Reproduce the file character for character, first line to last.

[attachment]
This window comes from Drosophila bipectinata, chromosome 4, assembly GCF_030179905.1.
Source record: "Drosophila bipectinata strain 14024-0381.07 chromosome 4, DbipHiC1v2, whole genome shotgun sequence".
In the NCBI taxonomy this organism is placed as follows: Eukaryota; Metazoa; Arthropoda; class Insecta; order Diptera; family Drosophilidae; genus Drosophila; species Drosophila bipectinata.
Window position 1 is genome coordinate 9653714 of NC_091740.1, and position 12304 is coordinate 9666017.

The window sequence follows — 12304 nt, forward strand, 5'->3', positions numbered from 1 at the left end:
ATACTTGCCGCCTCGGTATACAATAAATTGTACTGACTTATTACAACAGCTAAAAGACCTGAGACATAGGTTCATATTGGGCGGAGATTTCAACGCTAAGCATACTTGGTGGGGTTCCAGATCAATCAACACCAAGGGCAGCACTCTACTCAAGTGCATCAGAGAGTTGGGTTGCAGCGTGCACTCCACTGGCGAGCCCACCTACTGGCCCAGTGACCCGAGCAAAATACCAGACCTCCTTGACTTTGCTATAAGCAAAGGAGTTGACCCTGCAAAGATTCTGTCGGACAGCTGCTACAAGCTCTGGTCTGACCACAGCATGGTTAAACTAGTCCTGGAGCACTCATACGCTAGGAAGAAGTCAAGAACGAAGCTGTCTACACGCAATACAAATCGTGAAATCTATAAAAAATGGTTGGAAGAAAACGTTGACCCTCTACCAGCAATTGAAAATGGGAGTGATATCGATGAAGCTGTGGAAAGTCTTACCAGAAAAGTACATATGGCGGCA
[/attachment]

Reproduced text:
This window comes from Drosophila bipectinata, chromosome 4, assembly GCF_030179905.1.
Source record: "Drosophila bipectinata strain 14024-0381.07 chromosome 4, DbipHiC1v2, whole genome shotgun sequence".
In the NCBI taxonomy this organism is placed as follows: Eukaryota; Metazoa; Arthropoda; class Insecta; order Diptera; family Drosophilidae; genus Drosophila; species Drosophila bipectinata.
Window position 1 is genome coordinate 9653714 of NC_091740.1, and position 12304 is coordinate 9666017.

The window sequence follows — 12304 nt, forward strand, 5'->3', positions numbered from 1 at the left end:
ATACTTGCCGCCTCGGTATACAATAAATTGTACTGACTTATTACAACAGCTAAAAGACCTGAGACATAGGTTCATATTGGGCGGAGATTTCAACGCTAAGCATACTTGGTGGGGTTCCAGATCAATCAACACCAAGGGCAGCACTCTACTCAAGTGCATCAGAGAGTTGGGTTGCAGCGTGCACTCCACTGGCGAGCCCACCTACTGGCCCAGTGACCCGAGCAAAATACCAGACCTCCTTGACTTTGCTATAAGCAAAGGAGTTGACCCTGCAAAGATTCTGTCGGACAGCTGCTACAAGCTCTGGTCTGACCACAGCATGGTTAAACTAGTCCTGGAGCACTCATACGCTAGGAAGAAGTCAAGAACGAAGCTGTCTACACGCAATACAAATCGTGAAATCTATAAAAAATGGTTGGAAGAAAACGTTGACCCTCTACCAGCAATTGAAAATGGGAGTGATATCGATGAAGCTGTGGAAAGTCTTACCAGAAAAGTACATATGGCGGCA